When my youngest son was about 4 years old he figured out how a crescent wrench works, but he didn’t understand what to do with it. He was fascinated by the crescent wrench and ran all over the house closing the jaws of the wrench on anything he could fit it on. We still have marks on our coffee table from his experimentation with this tool. Similarly, many organizations are experimenting with new digitalization tools and like my son and the coffee table these organizations will leave scars on their businesses in the form of wasted time and resources and significant loss of productivity.

The current digital technology bubble is the result of many organizations moving into an exploratory phase at roughly the same time. Most of these organizations don’t even realize that they are in the exploration phase. If you were to ask them, or at least their leaders, many would say that they are in the commitment phase. But often, these same leaders have a difficult time describing the value that will be created with this new technology or how the new technology will be implemented. The Swedish governments “Digitalization Strategy” is a good case in point.

The government presents several activities that should or will be executed to create a digital society, but it is difficult to find a clear description of the purpose of these activities. The main purposes that are given suggest that our government agencies will be more effective. There is also some notion that we have somehow “fallen behind” other countries regarding digitalization, but it is never quite clear in what way Sweden has fallen behind or why that would be a problem.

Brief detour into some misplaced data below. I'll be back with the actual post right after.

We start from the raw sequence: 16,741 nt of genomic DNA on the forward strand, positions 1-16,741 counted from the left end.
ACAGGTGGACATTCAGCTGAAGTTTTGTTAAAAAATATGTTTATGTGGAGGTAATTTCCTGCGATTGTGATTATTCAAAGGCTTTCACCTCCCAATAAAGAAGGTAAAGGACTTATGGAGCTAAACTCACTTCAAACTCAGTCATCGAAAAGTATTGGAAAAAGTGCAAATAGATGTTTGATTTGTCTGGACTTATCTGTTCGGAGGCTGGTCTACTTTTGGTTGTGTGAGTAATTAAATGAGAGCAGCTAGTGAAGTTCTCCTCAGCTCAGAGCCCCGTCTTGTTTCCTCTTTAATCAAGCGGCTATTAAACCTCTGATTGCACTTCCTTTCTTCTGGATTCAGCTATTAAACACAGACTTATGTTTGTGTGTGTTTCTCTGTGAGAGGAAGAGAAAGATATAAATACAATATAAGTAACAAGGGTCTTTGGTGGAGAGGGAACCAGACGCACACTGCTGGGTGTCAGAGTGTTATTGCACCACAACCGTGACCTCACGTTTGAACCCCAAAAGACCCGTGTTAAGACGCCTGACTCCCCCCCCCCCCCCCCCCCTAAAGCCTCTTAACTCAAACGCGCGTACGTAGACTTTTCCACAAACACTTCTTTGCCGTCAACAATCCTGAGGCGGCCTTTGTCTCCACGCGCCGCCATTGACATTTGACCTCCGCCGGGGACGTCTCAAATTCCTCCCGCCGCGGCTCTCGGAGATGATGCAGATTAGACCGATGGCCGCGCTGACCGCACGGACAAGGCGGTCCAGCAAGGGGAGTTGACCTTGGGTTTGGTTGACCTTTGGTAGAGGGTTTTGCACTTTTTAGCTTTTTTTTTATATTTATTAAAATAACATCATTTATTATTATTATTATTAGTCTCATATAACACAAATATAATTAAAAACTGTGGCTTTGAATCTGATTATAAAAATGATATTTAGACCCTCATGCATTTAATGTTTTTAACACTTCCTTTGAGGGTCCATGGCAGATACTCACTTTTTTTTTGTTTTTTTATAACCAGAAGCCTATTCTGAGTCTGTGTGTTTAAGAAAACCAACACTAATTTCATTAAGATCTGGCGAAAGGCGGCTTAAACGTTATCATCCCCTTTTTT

This is not atypical for the exploration phase. Our leaders have a strong sense that this technology is important and that something needs to be done so we don’t miss the digital boat, but they don’t really understand where the boat is going. This frantic activity to implement new technology, in this case digitalization, is what ultimately leads to the “bubble”.

When a technology first comes on the scene there are always a few “early adopters” who move through the technology acceptance curve faster than others. In the case of digitalization, banking and the travel industry might be two good examples of early adopters. The rest of society requires more time to warm up to the new technology. But when enough people or organizations become aware of the technology and the potential with the technology, the bubble begins. Suddenly, everyone is getting digital without really understanding what “getting digital” means or what it is good for.

Organizations are starting projects, consultants are re-tooling their skills and their marketing messages to ride the digital wave, and the race is on. If you ask anyone they will tell you that digitalization will make us more effective and it is a requirement for staying competitive, but very few can identify concrete quantifiable benefits that can be defined as measurable goals. I don’t usually argue that every goal needs to be scientifically quantifiable but I do think that if organizations are going to spend millions and even billions of dollars on new technology they ought to have a reasonably good idea about the return on investment.